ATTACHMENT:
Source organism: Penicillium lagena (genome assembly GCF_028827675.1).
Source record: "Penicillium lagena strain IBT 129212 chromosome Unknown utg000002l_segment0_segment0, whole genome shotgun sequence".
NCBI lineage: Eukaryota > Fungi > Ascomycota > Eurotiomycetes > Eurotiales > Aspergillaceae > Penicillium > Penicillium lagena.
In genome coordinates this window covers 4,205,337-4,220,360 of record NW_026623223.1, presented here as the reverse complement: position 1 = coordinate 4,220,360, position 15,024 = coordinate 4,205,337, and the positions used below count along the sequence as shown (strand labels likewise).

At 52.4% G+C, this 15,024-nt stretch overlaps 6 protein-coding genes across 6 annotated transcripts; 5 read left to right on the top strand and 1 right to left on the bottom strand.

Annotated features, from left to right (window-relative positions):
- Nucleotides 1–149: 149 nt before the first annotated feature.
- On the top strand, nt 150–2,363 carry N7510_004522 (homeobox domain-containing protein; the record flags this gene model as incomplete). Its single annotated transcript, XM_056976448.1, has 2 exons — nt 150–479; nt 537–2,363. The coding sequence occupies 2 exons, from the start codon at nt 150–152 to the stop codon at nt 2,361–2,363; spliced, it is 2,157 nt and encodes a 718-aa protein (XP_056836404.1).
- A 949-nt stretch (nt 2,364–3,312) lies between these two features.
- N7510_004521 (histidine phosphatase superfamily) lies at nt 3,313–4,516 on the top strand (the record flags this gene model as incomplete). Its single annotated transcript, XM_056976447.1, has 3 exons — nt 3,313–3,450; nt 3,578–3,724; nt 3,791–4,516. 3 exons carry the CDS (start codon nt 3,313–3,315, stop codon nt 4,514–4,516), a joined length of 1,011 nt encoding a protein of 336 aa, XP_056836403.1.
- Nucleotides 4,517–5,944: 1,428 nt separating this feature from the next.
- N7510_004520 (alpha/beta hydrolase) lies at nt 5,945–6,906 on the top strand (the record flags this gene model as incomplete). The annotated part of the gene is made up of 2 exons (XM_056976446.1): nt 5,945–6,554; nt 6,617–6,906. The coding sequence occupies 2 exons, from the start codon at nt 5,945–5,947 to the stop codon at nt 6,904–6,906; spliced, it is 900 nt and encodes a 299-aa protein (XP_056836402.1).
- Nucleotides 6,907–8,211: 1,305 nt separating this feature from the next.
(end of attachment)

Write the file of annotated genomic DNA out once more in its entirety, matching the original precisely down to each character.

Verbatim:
Source organism: Penicillium lagena (genome assembly GCF_028827675.1).
Source record: "Penicillium lagena strain IBT 129212 chromosome Unknown utg000002l_segment0_segment0, whole genome shotgun sequence".
NCBI lineage: Eukaryota > Fungi > Ascomycota > Eurotiomycetes > Eurotiales > Aspergillaceae > Penicillium > Penicillium lagena.
In genome coordinates this window covers 4,205,337-4,220,360 of record NW_026623223.1, presented here as the reverse complement: position 1 = coordinate 4,220,360, position 15,024 = coordinate 4,205,337, and the positions used below count along the sequence as shown (strand labels likewise).

At 52.4% G+C, this 15,024-nt stretch overlaps 6 protein-coding genes across 6 annotated transcripts; 5 read left to right on the top strand and 1 right to left on the bottom strand.

Annotated features, from left to right (window-relative positions):
- Nucleotides 1–149: 149 nt before the first annotated feature.
- On the top strand, nt 150–2,363 carry N7510_004522 (homeobox domain-containing protein; the record flags this gene model as incomplete). Its single annotated transcript, XM_056976448.1, has 2 exons — nt 150–479; nt 537–2,363. The coding sequence occupies 2 exons, from the start codon at nt 150–152 to the stop codon at nt 2,361–2,363; spliced, it is 2,157 nt and encodes a 718-aa protein (XP_056836404.1).
- A 949-nt stretch (nt 2,364–3,312) lies between these two features.
- N7510_004521 (histidine phosphatase superfamily) lies at nt 3,313–4,516 on the top strand (the record flags this gene model as incomplete). Its single annotated transcript, XM_056976447.1, has 3 exons — nt 3,313–3,450; nt 3,578–3,724; nt 3,791–4,516. 3 exons carry the CDS (start codon nt 3,313–3,315, stop codon nt 4,514–4,516), a joined length of 1,011 nt encoding a protein of 336 aa, XP_056836403.1.
- Nucleotides 4,517–5,944: 1,428 nt separating this feature from the next.
- N7510_004520 (alpha/beta hydrolase) lies at nt 5,945–6,906 on the top strand (the record flags this gene model as incomplete). The annotated part of the gene is made up of 2 exons (XM_056976446.1): nt 5,945–6,554; nt 6,617–6,906. The coding sequence occupies 2 exons, from the start codon at nt 5,945–5,947 to the stop codon at nt 6,904–6,906; spliced, it is 900 nt and encodes a 299-aa protein (XP_056836402.1).
- Nucleotides 6,907–8,211: 1,305 nt separating this feature from the next.